Evolution of New Zealand insects: summary and prospectus for future research

The origins and evolution of four prominent communities within the insect fauna: terrestrial lowland insects, alpine insects, aquatic insects and insect communities from offshore islands are discussed.

After the deluge: mitochondrial DNA indicates Miocene radiation and Pliocene adaptation of tree and giant weta (Orthoptera: Anostostomatidae)

It is hypothesize that at least three distinct groups of weta survived the Oligocene marine transgression and radiated subsequently, and patterns of genetic diversity within species reflect, in some instances, geographical subdivision in the Pliocene, and in other cases, Pleistocene range changes resulting from climate change.

Investigating host plant association, calling activity, and sexual dimorphism in Indian Gryllacropsis sp. (Orthoptera: Anostostomatidae)

These polyphagous insects provide insights on understanding ecological specialization due to host plant association, signal evolution, and mating behavior and can be used for identification of sexes in the field.



Tree wetas (Hemideina crassicruris) (Orthoptera: Stenopelmatidae) of Stephens Island, Cook Strait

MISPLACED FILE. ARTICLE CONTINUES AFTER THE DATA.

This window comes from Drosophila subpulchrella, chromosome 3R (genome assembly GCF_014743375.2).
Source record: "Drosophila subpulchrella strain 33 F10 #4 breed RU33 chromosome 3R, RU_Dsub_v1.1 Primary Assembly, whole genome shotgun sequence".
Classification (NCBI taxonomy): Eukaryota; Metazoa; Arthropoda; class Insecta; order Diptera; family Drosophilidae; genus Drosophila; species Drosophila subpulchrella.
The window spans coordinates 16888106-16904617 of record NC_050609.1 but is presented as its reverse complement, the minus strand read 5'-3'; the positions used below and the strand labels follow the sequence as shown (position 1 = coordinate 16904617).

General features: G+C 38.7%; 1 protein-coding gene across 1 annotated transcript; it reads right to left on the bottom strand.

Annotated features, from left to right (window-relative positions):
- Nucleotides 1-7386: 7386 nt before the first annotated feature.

Tree wetas (Hemideina crassicruris) were studied in kohekohe (Dysoxylum spectabile) forest on Stephens Island, Cook Strait between 5 and 17 January 1978, and reached larger sizes overall and males have relatively larger heads, than in other populations of the Cook Strait.

Past distribution of large weevils (Coleoptera: Curculionidae) in the South Island, New Zealand, based on Holocene fossil remains

A survey of 12 fossil sites in North and South Canterbury, where faunal remains were accumulated by the apparently extinct laughing owl and the New Zealand falcon, revealed sediments containing abundant remains of not only bones but also invertebrates, including several species of large weevils (Curculionidae), including Anagotus stephenensis Kuschel, A. rugosus, and Ectopsis ferrugalis Broun.

The handbook of New Zealand mammals

This book is the first comprehensive account of all 46 species of land-breeding mammals known in New Zealand, native and exotic, wild and feral, living and extinct, and brings together much information which has been gathered from widely scattered sources or was hitherto unpublished.

A comparative study of the Wellington tree weta, Hemideina crassidens (Blanchard, 1851) in the presence and absence of rodents

  • Unpublished MSc thesis in Library,
  • 1995

The conservation of a giant weta (Deinacrida n. sp. Orthoptera: Stenopelmatidae) at Mahoenui, King Country: habitat use, and other aspects of its ecology.

Giant weta occurred mostly on steep (>21 O) slopes with north- to east-facing aspects, areas regularly used by cattle and goats, open areas, and middle-aged gorse bushes or old and senescent trees (> 15 years old).

Arrival of rats in New Zealand

Arrival of rats

  • New Zealand. Nature
  • 1996

Notes on the genus Deinacrida in New Zealand

  • Trans . Proc . NZ Inst .
  • 1871